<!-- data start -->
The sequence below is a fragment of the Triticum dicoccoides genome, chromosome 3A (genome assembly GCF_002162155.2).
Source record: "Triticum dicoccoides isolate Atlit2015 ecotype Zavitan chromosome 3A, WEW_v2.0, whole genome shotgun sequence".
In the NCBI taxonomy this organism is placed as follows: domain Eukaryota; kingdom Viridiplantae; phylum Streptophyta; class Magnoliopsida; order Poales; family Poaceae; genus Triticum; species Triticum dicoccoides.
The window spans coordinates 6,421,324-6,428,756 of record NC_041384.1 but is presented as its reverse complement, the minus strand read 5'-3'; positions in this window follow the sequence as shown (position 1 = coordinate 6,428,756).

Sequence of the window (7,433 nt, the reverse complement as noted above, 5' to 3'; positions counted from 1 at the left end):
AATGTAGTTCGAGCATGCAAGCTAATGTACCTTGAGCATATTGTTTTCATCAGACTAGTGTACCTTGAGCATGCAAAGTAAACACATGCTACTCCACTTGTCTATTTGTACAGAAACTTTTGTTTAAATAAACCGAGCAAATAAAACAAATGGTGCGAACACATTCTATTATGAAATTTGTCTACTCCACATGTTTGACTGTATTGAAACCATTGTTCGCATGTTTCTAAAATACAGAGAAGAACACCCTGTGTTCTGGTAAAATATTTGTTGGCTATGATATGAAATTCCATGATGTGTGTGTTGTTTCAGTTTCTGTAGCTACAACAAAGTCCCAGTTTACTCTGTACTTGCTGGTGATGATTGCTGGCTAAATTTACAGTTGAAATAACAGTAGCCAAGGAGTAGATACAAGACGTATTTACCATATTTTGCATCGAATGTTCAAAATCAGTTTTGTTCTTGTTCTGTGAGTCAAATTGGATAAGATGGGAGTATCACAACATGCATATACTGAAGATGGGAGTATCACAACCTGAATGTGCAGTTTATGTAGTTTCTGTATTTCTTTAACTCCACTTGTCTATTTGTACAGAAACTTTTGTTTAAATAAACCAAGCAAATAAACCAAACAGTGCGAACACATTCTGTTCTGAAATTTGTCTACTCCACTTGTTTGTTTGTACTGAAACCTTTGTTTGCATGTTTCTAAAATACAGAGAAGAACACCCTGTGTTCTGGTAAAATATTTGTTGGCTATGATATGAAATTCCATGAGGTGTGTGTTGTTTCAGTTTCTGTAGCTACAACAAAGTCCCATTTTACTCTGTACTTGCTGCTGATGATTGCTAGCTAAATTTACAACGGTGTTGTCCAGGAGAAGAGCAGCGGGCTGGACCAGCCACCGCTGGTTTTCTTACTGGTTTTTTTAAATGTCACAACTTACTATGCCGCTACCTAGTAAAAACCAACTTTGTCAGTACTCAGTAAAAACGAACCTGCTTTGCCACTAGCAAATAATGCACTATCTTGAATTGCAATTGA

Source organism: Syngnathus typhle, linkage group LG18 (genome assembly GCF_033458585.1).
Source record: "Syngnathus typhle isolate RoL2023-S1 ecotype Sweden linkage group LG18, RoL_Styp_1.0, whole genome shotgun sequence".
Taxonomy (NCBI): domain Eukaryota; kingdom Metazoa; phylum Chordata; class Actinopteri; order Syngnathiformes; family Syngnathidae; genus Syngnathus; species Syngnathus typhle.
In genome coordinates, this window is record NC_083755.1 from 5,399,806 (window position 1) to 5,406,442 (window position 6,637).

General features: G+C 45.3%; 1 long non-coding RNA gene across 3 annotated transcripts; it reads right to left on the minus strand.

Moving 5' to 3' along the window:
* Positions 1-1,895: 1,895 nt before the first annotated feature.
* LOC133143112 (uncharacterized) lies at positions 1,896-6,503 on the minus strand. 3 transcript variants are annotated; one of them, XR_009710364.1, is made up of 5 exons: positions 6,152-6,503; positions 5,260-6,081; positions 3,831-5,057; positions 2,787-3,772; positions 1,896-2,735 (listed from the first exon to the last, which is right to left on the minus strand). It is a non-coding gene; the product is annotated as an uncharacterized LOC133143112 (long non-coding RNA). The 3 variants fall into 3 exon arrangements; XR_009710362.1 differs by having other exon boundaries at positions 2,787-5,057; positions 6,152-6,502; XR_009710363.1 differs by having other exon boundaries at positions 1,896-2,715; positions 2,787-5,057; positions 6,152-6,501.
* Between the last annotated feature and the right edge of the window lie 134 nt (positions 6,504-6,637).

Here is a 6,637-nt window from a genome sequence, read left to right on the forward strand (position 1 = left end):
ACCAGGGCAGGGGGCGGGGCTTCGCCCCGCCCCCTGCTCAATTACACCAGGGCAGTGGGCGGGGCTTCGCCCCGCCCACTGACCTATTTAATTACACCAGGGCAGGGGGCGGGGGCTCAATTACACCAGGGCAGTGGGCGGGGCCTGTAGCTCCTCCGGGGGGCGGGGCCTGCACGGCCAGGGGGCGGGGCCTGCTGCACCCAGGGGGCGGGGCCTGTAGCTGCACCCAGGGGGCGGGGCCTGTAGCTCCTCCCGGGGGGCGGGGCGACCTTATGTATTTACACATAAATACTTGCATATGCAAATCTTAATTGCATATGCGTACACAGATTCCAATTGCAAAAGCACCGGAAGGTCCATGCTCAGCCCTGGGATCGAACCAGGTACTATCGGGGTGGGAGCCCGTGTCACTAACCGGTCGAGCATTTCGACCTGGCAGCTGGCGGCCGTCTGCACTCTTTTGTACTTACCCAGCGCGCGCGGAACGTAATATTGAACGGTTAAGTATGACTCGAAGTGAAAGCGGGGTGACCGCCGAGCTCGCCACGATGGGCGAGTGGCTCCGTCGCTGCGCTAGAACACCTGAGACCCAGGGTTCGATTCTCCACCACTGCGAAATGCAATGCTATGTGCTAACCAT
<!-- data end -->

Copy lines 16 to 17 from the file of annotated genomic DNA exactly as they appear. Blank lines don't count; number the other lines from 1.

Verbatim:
Here is a 6,637-nt window from a genome sequence, read left to right on the forward strand (position 1 = left end):
ACCAGGGCAGGGGGCGGGGCTTCGCCCCGCCCCCTGCTCAATTACACCAGGGCAGTGGGCGGGGCTTCGCCCCGCCCACTGACCTATTTAATTACACCAGGGCAGGGGGCGGGGGCTCAATTACACCAGGGCAGTGGGCGGGGCCTGTAGCTCCTCCGGGGGGCGGGGCCTGCACGGCCAGGGGGCGGGGCCTGCTGCACCCAGGGGGCGGGGCCTGTAGCTGCACCCAGGGGGCGGGGCCTGTAGCTCCTCCCGGGGGGCGGGGCGACCTTATGTATTTACACATAAATACTTGCATATGCAAATCTTAATTGCATATGCGTACACAGATTCCAATTGCAAAAGCACCGGAAGGTCCATGCTCAGCCCTGGGATCGAACCAGGTACTATCGGGGTGGGAGCCCGTGTCACTAACCGGTCGAGCATTTCGACCTGGCAGCTGGCGGCCGTCTGCACTCTTTTGTACTTACCCAGCGCGCGCGGAACGTAATATTGAACGGTTAAGTATGACTCGAAGTGAAAGCGGGGTGACCGCCGAGCTCGCCACGATGGGCGAGTGGCTCCGTCGCTGCGCTAGAACACCTGAGACCCAGGGTTCGATTCTCCACCACTGCGAAATGCAATGCTATGTGCTAACCAT